The last time a Maryland gymnast competed at the NCAA championships was April 21, 2001. That was five days before the Terps’ newest qualifier, fifth-year Emma Silberman, was born.

Silberman will compete for the vault national title in Fort Worth, Texas, on Thursday. She is the first Terp to do so since Jill Fisher and Gillian Cote competed 23 years ago.

“There’s no words to really describe how I feel,” Silberman said. “I’m just so honored that my coaches get to experience something like this and all the hard work from me and my team. It’s really gonna show off in the end.”

When Maryland competed in the first round of the NCAA tournament at the Gainesville Regional in early April, it entered its final rotation, vault, in third place and in a desperate push for a score. Midway through the lineup, Silberman sprinted down the vault runway in what appeared to be her final collegiate routine.

The Pennsylvania native jumped onto the springboard and twisted around to face forward onto the table. She twisted half way once again to perform a back pike, sticking her landing onto the mats.

Silberman saluted the judges with a bright smile. She earned a career-high 9.950.

The fifth-year knew she had a stellar vault upon landing. But she didn’t realize it secured her a spot in the national championship.

[Maryland gymnastics ends season with a 196.350 and a third-place finish at NCAA regionals]

“It was one of the craziest minute and 30 seconds of my entire life,” Silberman said. “I wasn’t expecting a score like that. All the coaches congratulated me on a great career and then the score flashed and I was super excited. I was almost in shock.”

After regionals, coach Brett Nelligan said he and Silberman saw humor in her story of reaching the championship. Both admitted vault was one of Silberman’s weakest events before joining the Terps.

Silberman competed a standard Yurchenko layout in club, but the skill was not difficult enough to get by in Division I. Nelligan and Silberman tried around with new skills the summer before her freshman year and ultimately settled with a full-on tuck-off vault, a 10.0 start value at the time.

She competed the skill during her first two collegiate seasons. But the skill was devalued to a 9.95 start value before her junior campaign.

Silberman learned a similar skill, a full-on pike-off, where gymnasts use the same hand placement on the vault table but form into a piked position rather than a tucked. The skill was, and still is, marked as a 10.0 start value. Only a handful of NCAA gymnasts compete the pike-off, Nelligan said.

Nelligan said training the new skill didn’t bother Silberman, despite its increased difficulty. He said his star was only disappointed for 10 seconds when she learned she needed a new vault skill. Silberman wanted to get back to work with assistant coaches JJ Ferreira and Morgan Epps.

“All credit to her work ethic,” Nelligan said. “Credit to her for taking it in a positive light and running with it. And I think that’s the reason she is where she is now.”

[Maryland gymnastics hopes to carry momentum into NCAA regional]

If their teams don’t compete at nationals, the top individual scorers on each event at regionals can vye for the event’s national title. These individual qualifiers will compete with one another and team vault competitors, meaning Silberman will face 51 other vaulters.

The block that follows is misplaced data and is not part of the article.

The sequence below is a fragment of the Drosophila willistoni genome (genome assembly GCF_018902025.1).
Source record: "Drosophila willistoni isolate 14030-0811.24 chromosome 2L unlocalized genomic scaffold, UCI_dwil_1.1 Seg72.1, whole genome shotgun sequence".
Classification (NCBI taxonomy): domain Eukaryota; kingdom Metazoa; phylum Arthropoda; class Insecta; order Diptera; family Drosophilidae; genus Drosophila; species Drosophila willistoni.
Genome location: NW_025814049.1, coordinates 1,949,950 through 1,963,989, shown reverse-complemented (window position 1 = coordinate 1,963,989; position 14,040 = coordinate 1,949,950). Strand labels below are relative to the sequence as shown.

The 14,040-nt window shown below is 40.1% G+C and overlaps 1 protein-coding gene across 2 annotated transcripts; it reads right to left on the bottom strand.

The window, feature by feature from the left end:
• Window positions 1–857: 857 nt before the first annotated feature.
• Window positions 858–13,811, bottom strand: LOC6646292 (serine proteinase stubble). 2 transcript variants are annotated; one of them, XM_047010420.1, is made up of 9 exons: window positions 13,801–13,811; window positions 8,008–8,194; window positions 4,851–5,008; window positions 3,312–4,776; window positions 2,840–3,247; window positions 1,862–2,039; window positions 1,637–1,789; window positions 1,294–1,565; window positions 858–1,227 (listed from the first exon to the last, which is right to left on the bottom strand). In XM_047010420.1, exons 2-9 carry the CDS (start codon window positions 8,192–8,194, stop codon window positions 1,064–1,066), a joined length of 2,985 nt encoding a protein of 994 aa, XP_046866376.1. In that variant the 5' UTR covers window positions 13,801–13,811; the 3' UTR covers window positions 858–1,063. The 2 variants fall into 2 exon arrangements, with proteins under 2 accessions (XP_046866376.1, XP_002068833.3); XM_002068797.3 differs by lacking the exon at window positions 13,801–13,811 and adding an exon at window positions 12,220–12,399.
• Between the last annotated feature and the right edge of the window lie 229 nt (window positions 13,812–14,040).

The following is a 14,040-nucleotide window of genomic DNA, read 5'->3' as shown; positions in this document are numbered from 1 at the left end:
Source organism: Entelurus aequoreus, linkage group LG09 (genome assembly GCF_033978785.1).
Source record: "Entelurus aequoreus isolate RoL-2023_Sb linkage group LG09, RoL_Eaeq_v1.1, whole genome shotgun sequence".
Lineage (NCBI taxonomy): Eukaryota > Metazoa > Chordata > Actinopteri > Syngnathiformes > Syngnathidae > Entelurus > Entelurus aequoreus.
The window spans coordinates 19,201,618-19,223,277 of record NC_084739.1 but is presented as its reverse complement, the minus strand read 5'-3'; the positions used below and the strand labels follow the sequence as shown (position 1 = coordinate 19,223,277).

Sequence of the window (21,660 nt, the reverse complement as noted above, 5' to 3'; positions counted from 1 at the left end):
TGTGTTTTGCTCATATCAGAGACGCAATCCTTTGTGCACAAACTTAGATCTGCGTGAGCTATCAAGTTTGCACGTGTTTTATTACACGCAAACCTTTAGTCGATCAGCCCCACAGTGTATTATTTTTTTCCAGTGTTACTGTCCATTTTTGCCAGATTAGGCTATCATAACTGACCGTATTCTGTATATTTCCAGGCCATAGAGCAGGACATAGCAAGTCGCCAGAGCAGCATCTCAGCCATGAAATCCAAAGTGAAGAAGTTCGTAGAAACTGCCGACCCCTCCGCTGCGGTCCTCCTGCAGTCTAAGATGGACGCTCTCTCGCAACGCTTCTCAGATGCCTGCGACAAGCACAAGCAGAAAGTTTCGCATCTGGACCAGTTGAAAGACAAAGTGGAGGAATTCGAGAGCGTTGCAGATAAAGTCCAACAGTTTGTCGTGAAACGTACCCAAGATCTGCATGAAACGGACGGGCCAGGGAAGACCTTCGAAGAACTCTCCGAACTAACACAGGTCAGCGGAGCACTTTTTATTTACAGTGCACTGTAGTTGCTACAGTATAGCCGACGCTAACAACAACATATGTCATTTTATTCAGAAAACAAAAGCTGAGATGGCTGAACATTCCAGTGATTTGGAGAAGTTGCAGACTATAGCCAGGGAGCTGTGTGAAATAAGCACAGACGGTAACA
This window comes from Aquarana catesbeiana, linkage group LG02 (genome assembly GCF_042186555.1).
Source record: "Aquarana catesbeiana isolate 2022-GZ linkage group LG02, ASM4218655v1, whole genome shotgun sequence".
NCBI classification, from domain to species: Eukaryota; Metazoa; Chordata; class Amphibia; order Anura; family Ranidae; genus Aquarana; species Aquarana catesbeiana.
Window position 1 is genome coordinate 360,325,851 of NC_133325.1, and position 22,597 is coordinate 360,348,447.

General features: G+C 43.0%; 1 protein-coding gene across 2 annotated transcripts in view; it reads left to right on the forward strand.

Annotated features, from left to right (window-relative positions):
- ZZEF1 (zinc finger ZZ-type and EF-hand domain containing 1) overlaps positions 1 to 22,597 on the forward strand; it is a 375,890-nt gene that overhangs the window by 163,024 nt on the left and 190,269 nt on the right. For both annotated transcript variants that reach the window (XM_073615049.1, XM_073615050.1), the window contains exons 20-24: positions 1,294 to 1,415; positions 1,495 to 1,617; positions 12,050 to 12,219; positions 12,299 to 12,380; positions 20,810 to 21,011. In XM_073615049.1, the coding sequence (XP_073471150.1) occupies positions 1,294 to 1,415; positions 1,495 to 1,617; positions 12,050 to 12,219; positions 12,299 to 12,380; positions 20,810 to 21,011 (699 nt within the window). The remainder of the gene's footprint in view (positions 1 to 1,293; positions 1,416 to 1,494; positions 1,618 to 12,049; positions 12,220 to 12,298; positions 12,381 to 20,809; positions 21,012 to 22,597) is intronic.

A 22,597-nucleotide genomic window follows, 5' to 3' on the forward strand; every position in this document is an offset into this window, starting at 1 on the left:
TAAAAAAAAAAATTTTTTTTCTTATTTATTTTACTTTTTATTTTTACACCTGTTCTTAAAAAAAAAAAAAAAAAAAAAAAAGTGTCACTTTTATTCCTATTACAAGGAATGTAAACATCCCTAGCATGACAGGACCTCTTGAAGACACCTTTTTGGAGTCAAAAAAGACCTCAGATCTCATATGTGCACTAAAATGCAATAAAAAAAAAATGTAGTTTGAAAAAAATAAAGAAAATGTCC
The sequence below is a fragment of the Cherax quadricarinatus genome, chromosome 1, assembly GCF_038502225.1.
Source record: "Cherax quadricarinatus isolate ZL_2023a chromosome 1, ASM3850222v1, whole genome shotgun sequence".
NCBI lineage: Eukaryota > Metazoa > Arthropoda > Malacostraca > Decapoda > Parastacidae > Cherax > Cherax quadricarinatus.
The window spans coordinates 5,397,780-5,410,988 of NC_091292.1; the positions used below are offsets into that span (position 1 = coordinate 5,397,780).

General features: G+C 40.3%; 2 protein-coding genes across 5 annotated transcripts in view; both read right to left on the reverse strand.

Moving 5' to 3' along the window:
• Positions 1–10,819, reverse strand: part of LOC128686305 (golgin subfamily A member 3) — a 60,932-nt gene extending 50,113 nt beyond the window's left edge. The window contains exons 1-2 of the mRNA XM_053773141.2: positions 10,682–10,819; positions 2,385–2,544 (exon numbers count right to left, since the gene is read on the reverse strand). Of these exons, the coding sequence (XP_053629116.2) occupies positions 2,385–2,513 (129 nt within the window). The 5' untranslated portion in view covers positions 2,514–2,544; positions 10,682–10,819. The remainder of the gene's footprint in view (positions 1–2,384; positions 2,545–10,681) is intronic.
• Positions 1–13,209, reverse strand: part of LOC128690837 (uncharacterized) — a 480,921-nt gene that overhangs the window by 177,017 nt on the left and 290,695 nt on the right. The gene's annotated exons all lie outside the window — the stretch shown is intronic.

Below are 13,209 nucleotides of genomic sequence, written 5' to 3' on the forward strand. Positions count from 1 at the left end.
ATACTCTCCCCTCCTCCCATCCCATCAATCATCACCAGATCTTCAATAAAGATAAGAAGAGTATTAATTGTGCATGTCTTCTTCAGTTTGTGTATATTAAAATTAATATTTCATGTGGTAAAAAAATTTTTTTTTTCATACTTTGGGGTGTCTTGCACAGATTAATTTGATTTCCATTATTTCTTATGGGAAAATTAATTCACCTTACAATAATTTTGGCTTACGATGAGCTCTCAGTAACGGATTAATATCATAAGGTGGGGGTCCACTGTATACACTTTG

Nationals will close out Silberman’s unique collegiate career.

She walked onto the team before her freshman year and became an all-around competitor by the end of that campaign. An ACL and meniscus tear midway through the season cut her sophomore year short. Silberman’s performances over her next two seasons elevated the Terps’ status in the Big Ten.

Silberman earned second team All-Big Ten, three WCGA Scholastic All-American awards and a Big Ten Co-Gymnast of the Week honor by the end of her first four seasons.

Silberman faced a tough decision at the end of her senior year: end her collegiate career or continue for another season. Now, her choice will culminate in perfect fashion. She described it as “surreal.”

“I’m super proud that I get to experience this and take these chances and talk about it with my team after I get back,” Silberman said.

Ahead of her last collegiate meet, Silberman said a win for both herself and Maryland’s program. The Terps marked their second-highest regionals score in program history in 2024. They were the only Big Ten team that finished in the conference’s bottom half of regular season play to send a gymnast to nationals.

Maryland earned a team national qualifying score of 196.710 in 2023. The Terps improved that score to 196.790 a year later — their highest in team history. Nelligan said Silberman’s opportunity at nationals is only a piece in Maryland’s rise to national success.

“The last four or five years, just steady constant progress,” Nelligan said. “Now, a national qualifier, this just fits with our story of being a program that’s on the rise.”

The coach and the star will look to soak in their final moments together as both look to the future. As the duo discussed plans for after Silberman’s routine Thursday, they came to a pause, Nelligan said. He asked her if she wanted to stay through the entire championship weekend, but Silberman was hesitant.

She didn’t want to make her coaches stay the whole weekend. Nelligan encouraged her to soak in the experience.

“Finishing my career at nationals is something I would have never dreamed of,” Silberman said. “Every single piece of adversity that I went through led to where I am today.”